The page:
Cancer Risk Behaviors and Screening Rates Among Homeless Adults in Los Angeles County

Published in: Cancer Epidemiology, Biomakers & Prevention, v. 11, no. 5, May 2002, p. 431-438

Posted on RAND.org on December 31, 2001

by Sara Chau, Melissa Chin, Jeannie Chang, Ann Luecha, Eric M. Cheng, Jennifer Schlesinger, Veena Rao, David T. Huang, Annette E. Maxwell, Richard Usatine, et al.

Read More

Access further information on this document at cebp.aacrjournals.org

This article was published outside of RAND. The full text of the article can be found at the link above.

The homeless encounter many barriers to health care and preventive services, while having an increased prevalence of most risk factors for cancer. A group of homeless adults (221) at nine different locations within Los Angeles County were surveyed during the summers of 1998 and 1999. A portion (71%) reported that they had had at least one rectal exam, 42% had a fecal occult blood test, 24% had a skin exam, and 23% had an endoscopy (flexible sigmoidoscopy or colonoscopy), and of the men aged 50+, only 19% had a prostate-specific antigen test in their lifetime. For women aged 40+, 55% had received a Pap smear, and 53% had a breast exam, but only 32% had a mammogram within the prior year. Among the sampled homeless population, 77% believed in the benefits of cancer screening, 79% were not fatalistic about cancer, 63% believed that early detection was efficacious, and 83% did not think it would be difficult to get screened. The majority of this population demonstrated accurate knowledge of cancer screening guidelines with the exception of endoscopy. Cancer screening rates of those surveyed were lower than the rates in California for endoscopy, prostate-specific antigen, mammography, and Pap smears. Given the lower cancer screening rates compounded by higher cancer risk factors, homeless populations need increased access to cancer screening tests, as well as education on the availability of free services. Additionally, facilities for the homeless and their staff should reinforce the purposes of cancer screening, provide more screening services, and implement institutional efforts, such as providing nutritious meals and sun protection products, to reduce high-risk behaviors and increase further access to cancer screening tests.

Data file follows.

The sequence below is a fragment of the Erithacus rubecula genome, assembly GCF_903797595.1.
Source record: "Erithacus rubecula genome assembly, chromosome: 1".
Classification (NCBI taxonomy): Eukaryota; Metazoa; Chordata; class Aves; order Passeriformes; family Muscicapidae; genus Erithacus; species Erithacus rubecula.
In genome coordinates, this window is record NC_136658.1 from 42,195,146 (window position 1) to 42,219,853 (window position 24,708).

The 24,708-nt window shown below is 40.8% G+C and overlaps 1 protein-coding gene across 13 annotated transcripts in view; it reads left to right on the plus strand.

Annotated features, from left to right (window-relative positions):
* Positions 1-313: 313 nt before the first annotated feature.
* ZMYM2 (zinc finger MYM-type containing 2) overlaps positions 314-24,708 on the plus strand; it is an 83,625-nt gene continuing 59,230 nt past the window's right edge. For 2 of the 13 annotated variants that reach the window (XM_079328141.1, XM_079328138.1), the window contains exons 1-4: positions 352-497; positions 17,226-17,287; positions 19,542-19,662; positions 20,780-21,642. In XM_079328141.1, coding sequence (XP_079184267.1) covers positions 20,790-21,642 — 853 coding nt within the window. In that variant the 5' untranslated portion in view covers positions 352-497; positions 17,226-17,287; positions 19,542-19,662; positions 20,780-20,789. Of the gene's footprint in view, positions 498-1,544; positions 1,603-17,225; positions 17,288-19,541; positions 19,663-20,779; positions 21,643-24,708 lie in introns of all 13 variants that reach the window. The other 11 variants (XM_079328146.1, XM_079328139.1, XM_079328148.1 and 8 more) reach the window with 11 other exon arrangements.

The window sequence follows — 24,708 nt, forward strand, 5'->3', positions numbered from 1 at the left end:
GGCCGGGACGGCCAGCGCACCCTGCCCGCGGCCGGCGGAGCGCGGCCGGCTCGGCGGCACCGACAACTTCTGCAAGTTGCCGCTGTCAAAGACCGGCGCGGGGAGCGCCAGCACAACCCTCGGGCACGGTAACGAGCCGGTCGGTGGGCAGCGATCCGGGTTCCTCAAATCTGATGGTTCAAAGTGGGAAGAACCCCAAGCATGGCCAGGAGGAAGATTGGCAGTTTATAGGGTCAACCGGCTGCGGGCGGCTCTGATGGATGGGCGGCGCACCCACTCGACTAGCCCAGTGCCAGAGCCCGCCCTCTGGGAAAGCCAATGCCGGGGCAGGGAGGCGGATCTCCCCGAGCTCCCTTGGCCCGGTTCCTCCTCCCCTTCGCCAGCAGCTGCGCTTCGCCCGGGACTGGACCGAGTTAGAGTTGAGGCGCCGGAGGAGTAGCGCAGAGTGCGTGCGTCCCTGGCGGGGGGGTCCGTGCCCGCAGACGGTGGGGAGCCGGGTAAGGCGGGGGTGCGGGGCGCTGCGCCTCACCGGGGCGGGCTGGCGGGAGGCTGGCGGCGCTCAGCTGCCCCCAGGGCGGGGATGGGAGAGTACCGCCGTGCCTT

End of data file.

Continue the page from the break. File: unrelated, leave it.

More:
This report is part of the RAND Corporation External publication series. Many RAND studies are published in peer-reviewed scholarly journals, as chapters in commercial books, or as documents published by other organizations.

Our mission to help improve policy and decisionmaking through research and analysis is enabled through our core values of quality and objectivity and our unwavering commitment to the highest level of integrity and ethical behavior. To help ensure our research and analysis are rigorous, objective, and nonpartisan, we subject our research publications to a robust and exacting quality-assurance process; avoid both the appearance and reality of financial and other conflicts of interest through staff training, project screening, and a policy of mandatory disclosure; and pursue transparency in our research engagements through our commitment to the open publication of our research findings and recommendations, disclosure of the source of funding of published research, and policies to ensure intellectual independence. For more information, visit www.rand.org/about/principles.

The RAND Corporation is a nonprofit institution that helps improve policy and decisionmaking through research and analysis. RAND's publications do not necessarily reflect the opinions of its research clients and sponsors.